Jackson shoppers are now required by law to wear a face covering inside all town businesses.
The Jackson Town Council passed an ordinance on Friday that requires people to wear a face covering in all businesses to prevent the spread of the coronavirus.
The mask must cover the nose, mouth and surrounding areas of the lower face and can be factory-made or improvised from scarves, ski masks or other household materials.
The ordinance requires everyone in the town of Jackson to wear a face covering when they are inside or waiting to enter any place of business, when they are obtaining healthcare services and when riding on public transportation or for-hire transportation services.
Places of business included in the ordinance are “grocery stores, retail stores, office buildings, restaurants and bars (including outdoor seating for such facilities), hotels and motels (excluding the rented room or suite), gyms and similar facilities.”
The ordinance only applies to outdoor spaces when waiting in a line to enter any place of business.
This ordinance comes days after the council passed a resolution in support of a request by Teton County’s public health officer for the state to issue an order requiring the use of face masks in the county.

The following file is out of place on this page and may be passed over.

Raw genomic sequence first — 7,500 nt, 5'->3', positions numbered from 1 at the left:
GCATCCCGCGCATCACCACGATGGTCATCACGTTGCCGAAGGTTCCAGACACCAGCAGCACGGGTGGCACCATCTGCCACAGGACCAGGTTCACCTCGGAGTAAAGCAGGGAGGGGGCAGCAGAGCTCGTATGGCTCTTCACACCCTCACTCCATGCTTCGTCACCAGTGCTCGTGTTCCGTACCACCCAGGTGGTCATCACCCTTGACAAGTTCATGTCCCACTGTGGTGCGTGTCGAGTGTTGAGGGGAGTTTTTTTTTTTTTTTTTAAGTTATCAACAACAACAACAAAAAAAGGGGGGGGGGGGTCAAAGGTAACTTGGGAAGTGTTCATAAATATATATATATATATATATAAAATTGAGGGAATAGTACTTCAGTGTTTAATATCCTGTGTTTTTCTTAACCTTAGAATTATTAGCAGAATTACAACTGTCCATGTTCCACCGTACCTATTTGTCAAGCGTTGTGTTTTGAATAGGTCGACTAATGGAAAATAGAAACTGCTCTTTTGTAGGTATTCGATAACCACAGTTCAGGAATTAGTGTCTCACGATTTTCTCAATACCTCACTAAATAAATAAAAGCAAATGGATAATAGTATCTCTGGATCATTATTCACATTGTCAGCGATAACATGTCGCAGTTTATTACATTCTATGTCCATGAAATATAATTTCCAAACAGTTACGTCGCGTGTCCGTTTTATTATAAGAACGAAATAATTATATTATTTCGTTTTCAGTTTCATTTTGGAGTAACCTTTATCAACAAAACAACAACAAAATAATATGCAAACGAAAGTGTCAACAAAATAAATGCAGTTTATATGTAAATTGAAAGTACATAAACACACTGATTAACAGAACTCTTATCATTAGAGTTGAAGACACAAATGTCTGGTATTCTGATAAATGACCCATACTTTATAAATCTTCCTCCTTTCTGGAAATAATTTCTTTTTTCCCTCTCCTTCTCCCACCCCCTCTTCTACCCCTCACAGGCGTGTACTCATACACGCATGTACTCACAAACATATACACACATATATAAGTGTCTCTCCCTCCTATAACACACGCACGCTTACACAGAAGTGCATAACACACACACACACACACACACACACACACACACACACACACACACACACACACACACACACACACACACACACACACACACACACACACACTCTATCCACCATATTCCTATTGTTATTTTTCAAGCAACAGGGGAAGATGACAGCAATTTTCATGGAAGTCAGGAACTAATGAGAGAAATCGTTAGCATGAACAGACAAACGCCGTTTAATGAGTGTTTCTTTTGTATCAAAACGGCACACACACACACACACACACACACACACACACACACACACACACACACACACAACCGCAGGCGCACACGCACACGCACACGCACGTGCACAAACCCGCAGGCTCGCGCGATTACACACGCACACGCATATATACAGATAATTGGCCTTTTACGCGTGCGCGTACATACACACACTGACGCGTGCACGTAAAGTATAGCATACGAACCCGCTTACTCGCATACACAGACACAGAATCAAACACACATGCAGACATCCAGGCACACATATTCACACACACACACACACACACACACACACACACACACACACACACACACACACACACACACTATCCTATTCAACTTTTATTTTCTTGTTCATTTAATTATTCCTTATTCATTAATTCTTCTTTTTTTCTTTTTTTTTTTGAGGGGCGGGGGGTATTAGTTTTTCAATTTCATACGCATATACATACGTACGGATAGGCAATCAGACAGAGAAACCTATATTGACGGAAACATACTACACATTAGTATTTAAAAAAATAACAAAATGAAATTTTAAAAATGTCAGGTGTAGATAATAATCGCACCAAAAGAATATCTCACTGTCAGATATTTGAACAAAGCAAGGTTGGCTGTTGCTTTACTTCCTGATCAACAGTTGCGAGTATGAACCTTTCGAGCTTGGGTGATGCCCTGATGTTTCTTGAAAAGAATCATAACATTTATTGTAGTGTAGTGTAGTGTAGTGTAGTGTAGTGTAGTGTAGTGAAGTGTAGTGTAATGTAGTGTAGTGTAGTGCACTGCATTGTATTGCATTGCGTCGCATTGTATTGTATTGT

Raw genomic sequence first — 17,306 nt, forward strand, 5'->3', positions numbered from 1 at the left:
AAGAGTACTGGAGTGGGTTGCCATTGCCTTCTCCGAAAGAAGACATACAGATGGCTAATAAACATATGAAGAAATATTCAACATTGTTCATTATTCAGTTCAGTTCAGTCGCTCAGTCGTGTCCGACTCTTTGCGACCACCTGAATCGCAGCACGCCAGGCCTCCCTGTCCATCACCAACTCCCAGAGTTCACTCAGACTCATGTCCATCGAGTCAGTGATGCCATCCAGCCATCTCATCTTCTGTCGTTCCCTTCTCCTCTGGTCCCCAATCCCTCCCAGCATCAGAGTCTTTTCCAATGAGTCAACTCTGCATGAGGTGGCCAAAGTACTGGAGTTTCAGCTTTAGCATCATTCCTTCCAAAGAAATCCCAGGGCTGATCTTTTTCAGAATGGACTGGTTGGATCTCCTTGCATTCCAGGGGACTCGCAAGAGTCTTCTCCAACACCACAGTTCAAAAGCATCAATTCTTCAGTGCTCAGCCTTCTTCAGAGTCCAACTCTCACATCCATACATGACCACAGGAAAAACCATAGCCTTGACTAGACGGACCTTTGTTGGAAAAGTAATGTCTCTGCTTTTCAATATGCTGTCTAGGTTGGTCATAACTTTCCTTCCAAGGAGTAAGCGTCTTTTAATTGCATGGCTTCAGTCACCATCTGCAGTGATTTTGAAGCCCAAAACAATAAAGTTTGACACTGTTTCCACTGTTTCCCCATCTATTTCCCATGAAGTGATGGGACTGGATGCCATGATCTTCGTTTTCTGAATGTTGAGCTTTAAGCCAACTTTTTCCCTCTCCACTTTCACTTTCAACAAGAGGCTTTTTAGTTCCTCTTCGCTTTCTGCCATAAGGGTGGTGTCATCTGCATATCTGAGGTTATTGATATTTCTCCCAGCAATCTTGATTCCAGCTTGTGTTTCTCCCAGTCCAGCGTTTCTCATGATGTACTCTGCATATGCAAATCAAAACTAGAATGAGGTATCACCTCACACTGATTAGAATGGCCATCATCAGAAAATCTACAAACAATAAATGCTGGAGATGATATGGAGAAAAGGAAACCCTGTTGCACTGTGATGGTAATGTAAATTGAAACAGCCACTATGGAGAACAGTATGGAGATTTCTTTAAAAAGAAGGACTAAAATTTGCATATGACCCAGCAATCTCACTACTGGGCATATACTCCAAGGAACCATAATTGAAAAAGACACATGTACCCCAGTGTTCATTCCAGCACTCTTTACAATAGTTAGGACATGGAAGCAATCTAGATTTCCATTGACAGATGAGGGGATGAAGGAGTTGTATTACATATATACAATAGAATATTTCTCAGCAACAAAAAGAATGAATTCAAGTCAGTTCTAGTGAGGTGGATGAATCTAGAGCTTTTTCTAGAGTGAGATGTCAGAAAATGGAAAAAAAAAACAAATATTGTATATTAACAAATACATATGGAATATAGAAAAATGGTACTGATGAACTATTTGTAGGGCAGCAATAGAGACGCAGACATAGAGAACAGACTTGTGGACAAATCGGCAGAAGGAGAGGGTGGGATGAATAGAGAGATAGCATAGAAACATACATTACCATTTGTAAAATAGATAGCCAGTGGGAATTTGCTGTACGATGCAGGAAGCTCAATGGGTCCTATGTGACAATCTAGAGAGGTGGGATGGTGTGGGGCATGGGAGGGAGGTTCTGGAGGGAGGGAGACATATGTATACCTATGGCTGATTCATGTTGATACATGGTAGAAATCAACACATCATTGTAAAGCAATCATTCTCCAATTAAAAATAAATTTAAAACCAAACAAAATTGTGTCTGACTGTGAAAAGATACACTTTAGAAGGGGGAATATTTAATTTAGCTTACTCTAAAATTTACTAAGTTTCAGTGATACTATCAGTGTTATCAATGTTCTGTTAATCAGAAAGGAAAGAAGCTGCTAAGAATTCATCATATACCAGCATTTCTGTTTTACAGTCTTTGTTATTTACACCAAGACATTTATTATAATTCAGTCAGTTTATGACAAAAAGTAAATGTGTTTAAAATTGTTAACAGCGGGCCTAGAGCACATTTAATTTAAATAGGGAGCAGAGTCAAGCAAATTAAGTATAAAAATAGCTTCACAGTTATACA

As of Sunday, Teton County had seen 108 lab-confirmed cases of the coronavirus, as well as 32 probable cases, since the pandemic began in mid-March. There has been one death related to the virus in the county.
“This ordinance is part of the town supporting our economy and businesses while living with the COVID virus,” Jackson Councilman Arne Jorgensen said.
Exceptions will be made for people who can’t wear a face covering because of a medical or mental health condition, developmental disability, those claiming a reasonable accommodation under the Americans with Disabilities Act or those who fall under the Centers for Disease Control and Prevention’s guidance for not covering one’s face.
People aren’t required to provide documentation proving they can’t medically tolerate wearing a mask, though.
Children under six, people in their own office space, those seated at a table or bar in restaurants and on-duty public safety or emergency responders aren’t required to wear face coverings.
The council unanimously approved the ordinance during its special meeting on Friday “to keep the community and visitors safe, prevent the necessity for stronger measures and prevent our healthcare system from being overwhelmed.”